long in this or any other hobby involving living things.
I would advise you, at least at first, to pick ONE approach and stick with
it, for at least six months, better yet a full year. Learn how it works
inside and out, how to tweak it and adjust it to your own conditions (every
tank is unique, your water is going to be different from mine, etc.) and
learn what to expect from it. It can be a grave mistake for a newcomer to
attempt to forge a hybrid approach, trying to take what you perceive to be
the "best" bits from this "authority" and that "expert". You ultimate goal
is not to mimic someone else's success but to find your own path to YOUR
success. Its there, within you, you just have to take the time and give it a
chance to develop.
For a rank beginner (not a put down, just an observation) it is usually a
better idea (in my opinion, anyway) to pick a "tried and true" commercial
approach (i.e. fertilizer) than it is to start mucking about with raw
chemicals. You have enough to learn already without the added worry of how
many grains of this chemical are needed to produce a certain level of a
particular nutrient in your tank's water.
Having a healthy, beautiful planted aquarium is NOT a function of x parts of
product #$% and y parts of product &^*. It is about looking and listening to
the plants and animals, giving them what they need when they need it.
Whether or not you use a commercial product or one you mix up yourself is of
For example, given that your tank uses Flourite, you might wish to use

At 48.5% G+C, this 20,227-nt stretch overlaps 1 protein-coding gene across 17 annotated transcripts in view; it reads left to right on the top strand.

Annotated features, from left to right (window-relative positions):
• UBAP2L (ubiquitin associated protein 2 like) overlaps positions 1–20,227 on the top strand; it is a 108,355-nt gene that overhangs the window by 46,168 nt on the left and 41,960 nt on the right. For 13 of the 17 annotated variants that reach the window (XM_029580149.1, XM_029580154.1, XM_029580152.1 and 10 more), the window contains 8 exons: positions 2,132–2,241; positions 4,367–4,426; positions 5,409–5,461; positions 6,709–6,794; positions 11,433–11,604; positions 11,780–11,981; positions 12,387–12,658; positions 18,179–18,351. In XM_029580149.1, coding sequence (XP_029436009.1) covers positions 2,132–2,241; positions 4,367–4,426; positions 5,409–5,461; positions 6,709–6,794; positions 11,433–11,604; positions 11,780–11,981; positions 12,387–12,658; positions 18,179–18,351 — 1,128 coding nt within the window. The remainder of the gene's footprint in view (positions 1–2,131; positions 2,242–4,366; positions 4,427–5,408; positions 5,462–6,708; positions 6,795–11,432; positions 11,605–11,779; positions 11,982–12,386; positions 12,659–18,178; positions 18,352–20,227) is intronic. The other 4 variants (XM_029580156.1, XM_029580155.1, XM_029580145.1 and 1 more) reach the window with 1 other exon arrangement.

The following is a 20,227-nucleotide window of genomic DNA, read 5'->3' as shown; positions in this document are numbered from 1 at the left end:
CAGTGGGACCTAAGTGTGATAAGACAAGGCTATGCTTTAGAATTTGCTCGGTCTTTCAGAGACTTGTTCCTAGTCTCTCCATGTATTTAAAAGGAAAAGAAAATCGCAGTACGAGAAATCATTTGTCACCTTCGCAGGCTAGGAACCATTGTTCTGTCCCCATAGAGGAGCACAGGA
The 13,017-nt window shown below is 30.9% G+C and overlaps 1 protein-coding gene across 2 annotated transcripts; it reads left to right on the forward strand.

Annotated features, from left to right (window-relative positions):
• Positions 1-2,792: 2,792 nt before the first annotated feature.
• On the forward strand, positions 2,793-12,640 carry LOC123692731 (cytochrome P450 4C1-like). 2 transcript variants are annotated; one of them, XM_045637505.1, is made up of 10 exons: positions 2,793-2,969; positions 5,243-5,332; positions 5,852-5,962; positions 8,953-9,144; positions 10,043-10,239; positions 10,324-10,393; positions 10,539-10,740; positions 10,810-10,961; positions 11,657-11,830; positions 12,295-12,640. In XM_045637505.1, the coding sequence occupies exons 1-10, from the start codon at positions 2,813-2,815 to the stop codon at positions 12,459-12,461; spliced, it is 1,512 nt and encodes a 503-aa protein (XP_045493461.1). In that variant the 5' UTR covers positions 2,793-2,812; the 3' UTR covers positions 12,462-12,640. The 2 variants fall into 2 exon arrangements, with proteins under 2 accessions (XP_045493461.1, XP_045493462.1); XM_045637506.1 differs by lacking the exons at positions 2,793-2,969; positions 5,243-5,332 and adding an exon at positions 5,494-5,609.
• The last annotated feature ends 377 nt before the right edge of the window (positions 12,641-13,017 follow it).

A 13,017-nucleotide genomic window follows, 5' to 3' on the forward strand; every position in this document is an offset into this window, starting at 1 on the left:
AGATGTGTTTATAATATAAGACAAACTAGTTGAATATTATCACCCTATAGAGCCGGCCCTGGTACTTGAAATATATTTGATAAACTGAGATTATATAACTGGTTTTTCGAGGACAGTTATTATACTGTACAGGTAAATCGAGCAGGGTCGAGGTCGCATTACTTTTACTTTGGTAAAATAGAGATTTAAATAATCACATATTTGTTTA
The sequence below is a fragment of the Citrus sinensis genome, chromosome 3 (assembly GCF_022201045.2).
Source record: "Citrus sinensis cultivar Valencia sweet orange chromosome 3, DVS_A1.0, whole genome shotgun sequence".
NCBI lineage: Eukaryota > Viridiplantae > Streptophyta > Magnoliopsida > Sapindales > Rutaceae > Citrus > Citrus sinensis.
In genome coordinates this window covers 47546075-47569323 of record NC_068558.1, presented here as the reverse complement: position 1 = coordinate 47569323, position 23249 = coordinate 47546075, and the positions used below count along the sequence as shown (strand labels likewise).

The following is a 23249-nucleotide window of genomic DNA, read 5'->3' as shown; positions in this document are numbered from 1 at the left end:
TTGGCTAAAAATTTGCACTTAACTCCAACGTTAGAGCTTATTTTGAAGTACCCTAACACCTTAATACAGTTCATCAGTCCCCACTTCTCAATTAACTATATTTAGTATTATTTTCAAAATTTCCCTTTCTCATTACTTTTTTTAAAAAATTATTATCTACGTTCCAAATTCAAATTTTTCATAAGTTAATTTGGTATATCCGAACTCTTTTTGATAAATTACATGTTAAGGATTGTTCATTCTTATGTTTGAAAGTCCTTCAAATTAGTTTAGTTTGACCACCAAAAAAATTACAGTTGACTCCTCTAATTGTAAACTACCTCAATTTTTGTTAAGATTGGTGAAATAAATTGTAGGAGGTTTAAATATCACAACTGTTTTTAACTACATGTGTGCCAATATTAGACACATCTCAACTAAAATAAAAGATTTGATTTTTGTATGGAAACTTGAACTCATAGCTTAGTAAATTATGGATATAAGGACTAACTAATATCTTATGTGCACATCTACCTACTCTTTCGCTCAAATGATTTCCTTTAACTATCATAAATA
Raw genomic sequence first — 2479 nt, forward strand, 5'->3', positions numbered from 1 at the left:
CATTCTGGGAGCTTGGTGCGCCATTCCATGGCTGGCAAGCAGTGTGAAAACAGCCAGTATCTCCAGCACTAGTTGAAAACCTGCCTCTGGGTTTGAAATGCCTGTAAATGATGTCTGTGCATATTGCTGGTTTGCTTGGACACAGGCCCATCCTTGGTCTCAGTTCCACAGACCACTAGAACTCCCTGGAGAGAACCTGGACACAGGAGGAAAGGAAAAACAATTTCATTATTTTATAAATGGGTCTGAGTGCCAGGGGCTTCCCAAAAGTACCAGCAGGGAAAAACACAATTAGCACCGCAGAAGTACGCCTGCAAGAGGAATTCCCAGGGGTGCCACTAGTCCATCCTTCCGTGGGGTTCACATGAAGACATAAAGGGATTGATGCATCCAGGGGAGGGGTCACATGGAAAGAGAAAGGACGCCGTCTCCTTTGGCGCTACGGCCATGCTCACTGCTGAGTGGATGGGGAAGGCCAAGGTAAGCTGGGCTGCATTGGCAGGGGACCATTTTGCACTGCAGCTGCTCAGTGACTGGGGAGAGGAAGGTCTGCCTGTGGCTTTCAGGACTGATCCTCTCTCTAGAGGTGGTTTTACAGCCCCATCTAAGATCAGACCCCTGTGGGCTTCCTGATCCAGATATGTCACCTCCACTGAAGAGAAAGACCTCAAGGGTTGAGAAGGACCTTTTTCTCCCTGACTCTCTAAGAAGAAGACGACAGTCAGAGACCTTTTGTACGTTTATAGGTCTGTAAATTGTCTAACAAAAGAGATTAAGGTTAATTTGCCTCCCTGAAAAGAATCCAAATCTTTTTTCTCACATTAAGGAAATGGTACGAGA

Seachem's Flourish and other products in your tank. Be careful of adding
Flourish Iron however, as you have laterite below the Flourite (how did you
get laterite into an already set up tank, did you use Duplarit K balls?) and
it should provide plently of iron. This isn't to say that the laterite will
hurt, it just wasn't really necessary. I also can't say that you won't need
to add extra iron (Flourish Iron), just that you have to be careful about
how much you add - you have to learn to watch the tank and learn when just
an extra drop might lead to an explosion of algae. Its a fine line and one
that everyone needs to find for themselves and that takes time and
Note that just because you have used Flourite gravel, you don't HAVE to use
other Seachem products to fertilize your tank. You could just as easily use
Dupla fertilizers or Aqualine Buske products, or any other line of
"complete, balanced" fertilizers designed for aquatic plants. The trick is
to pick one and stick with it for long enough to know how it works in YOUR
tank under YOUR conditions. How does a bit more affect things, how does a
bit less change what you see, etc. Observation and recording what you see.
I would caution you about the way you have handled your plants - they don't
like being uprooted and kept laying around every few weeks while you re-do
the aquarium. Every time you uproot plants you weaken them and weak plants
take time to recover. Patience is key here. If you can't afford to pack the
tank with expensive plants right from the start, you might want to see if
you can get some really fast growing stem plants (Hygro, for example) that
won't cost much and will grow quickly and give you material for cuttings -
you want a fairly large mass of plants in the tank right from the early
stages. As the tank matures, you can replace those fast growing plants with
more expensive, slower growing plants (like Crypts). No tank is ever static.
Also, keep your fish load on the low side for a few months, concentrating on
fish which will eat algae.